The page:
AIMI Journal Club: Training Confounder-Free Deep Learning Models for Medical Applications - Kilian Pohl, PhD
via Zoom - email email@example.com for link
Stanford community & AIMI affiliates only - recording will be available to the public after the event
Zhao, Q., Adeli, E. & Pohl, K.M. Training confounder-free deep learning models for medical applications. Nat Commun 11, 6010 (2020). https://doi.org/10.1038/s41467-020-19784-9
The presence of confounding effects (or biases) is one of the most critical challenges in using deep learning to advance discovery in medical imaging studies. Confounders affect the relationship between input data (e.g., brain MRIs) and output variables (e.g., diagnosis). Improper modeling of those relationships often results in spurious and biased associations. Traditional machine learning and statistical models minimize the impact of confounders by, for example, matching data sets, stratifying data, or residualizing imaging measurements. Alternative strategies are needed for state-of-the-art deep learning models that use end-to-end training to automatically extract informative features from large set of images. In this article, we introduce an end-to-end approach for deriving features invariant to confounding factors while accounting for intrinsic correlations between the confounder(s) and prediction outcome. The method does so by exploiting concepts from traditional statistical methods and recent fair machine learning schemes. We evaluate the method on predicting the diagnosis of HIV solely from Magnetic Resonance Images (MRIs), identifying morphological sex differences in adolescence from those of the National Consortium on Alcohol and Neurodevelopment in Adolescence (NCANDA), and determining the bone age from X-ray images of children. The results show that our method can accurately predict while reducing biases associated with confounders. The code is available at https://github.com/qingyuzhao/br-net.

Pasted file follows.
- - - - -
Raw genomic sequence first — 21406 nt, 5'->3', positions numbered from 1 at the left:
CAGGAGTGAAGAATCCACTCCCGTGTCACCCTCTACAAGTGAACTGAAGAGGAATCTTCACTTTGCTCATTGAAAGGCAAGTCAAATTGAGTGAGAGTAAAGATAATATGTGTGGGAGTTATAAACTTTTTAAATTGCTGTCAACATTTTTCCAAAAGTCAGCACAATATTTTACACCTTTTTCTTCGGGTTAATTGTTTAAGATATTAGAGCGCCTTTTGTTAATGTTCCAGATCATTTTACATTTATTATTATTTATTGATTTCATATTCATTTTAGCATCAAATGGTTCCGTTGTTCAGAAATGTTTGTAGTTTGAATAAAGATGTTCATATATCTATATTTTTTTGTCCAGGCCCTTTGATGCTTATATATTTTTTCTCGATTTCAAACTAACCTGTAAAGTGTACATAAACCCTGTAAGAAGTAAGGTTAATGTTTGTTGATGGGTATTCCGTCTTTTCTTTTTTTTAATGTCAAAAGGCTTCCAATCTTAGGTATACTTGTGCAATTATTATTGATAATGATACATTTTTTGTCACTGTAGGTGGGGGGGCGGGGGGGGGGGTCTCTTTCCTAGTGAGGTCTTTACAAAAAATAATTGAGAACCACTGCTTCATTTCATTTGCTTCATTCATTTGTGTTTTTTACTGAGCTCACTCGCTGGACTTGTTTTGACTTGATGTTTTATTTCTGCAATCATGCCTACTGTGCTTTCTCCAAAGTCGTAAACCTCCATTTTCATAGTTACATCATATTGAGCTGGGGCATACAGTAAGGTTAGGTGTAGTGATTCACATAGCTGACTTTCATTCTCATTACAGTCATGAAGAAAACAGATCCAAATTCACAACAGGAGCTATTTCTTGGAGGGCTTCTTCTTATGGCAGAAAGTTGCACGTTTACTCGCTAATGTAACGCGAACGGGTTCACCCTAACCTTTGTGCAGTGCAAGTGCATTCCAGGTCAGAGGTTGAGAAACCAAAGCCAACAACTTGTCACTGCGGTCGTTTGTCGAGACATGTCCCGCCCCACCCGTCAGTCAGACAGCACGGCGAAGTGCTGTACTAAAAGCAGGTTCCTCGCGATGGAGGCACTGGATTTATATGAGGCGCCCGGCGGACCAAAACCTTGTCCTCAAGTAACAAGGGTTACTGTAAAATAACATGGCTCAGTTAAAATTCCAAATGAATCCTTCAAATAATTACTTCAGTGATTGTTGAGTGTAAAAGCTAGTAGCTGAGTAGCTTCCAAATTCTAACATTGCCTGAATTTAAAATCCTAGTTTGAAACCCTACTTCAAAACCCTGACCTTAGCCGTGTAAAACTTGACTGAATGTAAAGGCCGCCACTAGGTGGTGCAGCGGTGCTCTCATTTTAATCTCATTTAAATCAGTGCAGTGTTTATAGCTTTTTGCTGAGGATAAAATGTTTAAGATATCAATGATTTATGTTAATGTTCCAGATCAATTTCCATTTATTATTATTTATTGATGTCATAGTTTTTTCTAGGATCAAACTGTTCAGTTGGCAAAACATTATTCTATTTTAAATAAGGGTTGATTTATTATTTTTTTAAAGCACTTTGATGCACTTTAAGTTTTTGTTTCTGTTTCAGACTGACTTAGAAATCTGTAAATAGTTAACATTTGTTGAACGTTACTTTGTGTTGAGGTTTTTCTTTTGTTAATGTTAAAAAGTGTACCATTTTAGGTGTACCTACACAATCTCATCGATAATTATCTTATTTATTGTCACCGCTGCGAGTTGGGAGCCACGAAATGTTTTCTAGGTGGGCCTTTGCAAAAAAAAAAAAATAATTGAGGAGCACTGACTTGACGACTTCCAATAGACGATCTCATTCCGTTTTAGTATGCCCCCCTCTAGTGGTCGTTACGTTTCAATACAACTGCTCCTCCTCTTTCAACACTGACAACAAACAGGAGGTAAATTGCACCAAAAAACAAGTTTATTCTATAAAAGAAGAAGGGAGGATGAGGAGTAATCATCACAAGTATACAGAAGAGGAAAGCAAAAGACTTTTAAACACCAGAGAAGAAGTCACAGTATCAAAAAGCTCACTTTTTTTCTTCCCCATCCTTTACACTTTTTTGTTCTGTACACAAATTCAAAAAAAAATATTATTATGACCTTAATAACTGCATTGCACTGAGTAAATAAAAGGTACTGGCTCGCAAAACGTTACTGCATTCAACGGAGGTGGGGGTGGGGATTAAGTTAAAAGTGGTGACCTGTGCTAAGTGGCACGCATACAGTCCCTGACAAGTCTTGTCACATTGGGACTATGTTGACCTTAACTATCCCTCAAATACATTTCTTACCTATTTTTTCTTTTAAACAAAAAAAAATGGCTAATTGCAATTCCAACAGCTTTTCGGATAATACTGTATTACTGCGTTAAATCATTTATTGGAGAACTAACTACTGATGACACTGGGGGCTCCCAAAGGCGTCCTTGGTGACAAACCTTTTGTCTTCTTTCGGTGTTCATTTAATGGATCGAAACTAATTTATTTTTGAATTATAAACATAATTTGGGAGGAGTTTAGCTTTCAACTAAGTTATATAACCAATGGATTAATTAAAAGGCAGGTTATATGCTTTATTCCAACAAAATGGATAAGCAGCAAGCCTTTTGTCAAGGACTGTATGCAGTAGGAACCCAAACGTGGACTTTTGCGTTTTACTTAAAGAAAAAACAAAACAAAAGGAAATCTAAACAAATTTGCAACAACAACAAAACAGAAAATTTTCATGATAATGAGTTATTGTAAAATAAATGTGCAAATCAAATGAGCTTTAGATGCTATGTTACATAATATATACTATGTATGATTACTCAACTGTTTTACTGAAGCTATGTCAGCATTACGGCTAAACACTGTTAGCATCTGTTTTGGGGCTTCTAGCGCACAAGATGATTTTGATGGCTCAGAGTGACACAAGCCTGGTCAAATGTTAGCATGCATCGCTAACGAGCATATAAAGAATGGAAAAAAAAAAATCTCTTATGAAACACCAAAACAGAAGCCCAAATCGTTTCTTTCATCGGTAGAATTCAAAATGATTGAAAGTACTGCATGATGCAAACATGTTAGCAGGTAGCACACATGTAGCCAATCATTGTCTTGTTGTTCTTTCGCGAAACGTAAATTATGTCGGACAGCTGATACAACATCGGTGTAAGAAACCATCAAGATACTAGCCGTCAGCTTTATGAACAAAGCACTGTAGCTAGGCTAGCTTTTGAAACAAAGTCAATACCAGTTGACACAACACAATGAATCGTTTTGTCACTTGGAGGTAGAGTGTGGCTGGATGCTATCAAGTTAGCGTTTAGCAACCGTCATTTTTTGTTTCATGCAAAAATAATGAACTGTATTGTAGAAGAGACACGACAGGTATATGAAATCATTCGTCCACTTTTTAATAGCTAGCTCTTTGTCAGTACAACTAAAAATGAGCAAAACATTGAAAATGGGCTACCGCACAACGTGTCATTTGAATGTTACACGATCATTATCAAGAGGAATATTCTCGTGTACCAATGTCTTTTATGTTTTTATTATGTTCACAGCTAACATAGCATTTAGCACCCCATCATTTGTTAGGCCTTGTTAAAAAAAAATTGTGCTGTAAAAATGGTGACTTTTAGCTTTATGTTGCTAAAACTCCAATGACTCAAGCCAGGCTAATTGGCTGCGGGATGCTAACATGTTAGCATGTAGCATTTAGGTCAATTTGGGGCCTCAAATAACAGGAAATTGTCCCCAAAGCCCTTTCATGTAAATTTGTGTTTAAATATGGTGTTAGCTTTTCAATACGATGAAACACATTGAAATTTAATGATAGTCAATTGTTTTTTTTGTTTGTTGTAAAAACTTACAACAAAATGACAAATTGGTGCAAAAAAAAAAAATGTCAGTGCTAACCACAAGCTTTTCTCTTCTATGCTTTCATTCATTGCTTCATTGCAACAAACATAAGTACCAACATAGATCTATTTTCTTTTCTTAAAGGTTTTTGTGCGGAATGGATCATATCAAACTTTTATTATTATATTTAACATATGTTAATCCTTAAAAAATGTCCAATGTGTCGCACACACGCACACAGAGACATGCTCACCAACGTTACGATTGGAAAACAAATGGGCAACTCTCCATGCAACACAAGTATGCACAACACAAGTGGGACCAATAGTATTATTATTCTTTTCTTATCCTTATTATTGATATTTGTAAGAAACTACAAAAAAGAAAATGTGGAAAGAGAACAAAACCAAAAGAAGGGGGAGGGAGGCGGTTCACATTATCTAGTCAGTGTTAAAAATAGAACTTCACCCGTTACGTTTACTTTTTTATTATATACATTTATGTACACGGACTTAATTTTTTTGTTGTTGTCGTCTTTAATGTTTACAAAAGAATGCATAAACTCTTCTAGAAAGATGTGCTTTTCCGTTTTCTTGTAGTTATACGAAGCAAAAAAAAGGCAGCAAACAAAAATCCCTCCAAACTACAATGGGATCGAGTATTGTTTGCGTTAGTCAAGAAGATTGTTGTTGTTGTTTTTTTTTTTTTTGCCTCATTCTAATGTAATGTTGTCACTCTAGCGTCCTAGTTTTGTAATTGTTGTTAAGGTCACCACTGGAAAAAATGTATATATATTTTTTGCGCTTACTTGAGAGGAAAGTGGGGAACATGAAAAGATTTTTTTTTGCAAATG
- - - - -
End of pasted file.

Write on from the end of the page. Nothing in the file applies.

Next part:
Kilian Pohl is the founder of the Computational Neuroscience Laboratory (CNSLab), an Associate Professor in Psychiatry and Behavioral Sciences at Stanford University and has a secondary appointment as Program Director of Biomedical Computing at SRI International. He received his Ph.D. from the Computer Science and Artificial Intelligence Laboratory at the Massachusetts Institute of Technology and was an Instructor at Harvard Medical School, a research scientist at IBM Research, and an Assistant Professor at the University of Pennsylvania. His research is funded by the NIH and focuses on developing unbiased deep learning models for identifying biomedical phenotypes improving the mechanistic understanding, diagnosis, and treatment of neuropsychiatric disorders.
Link to paper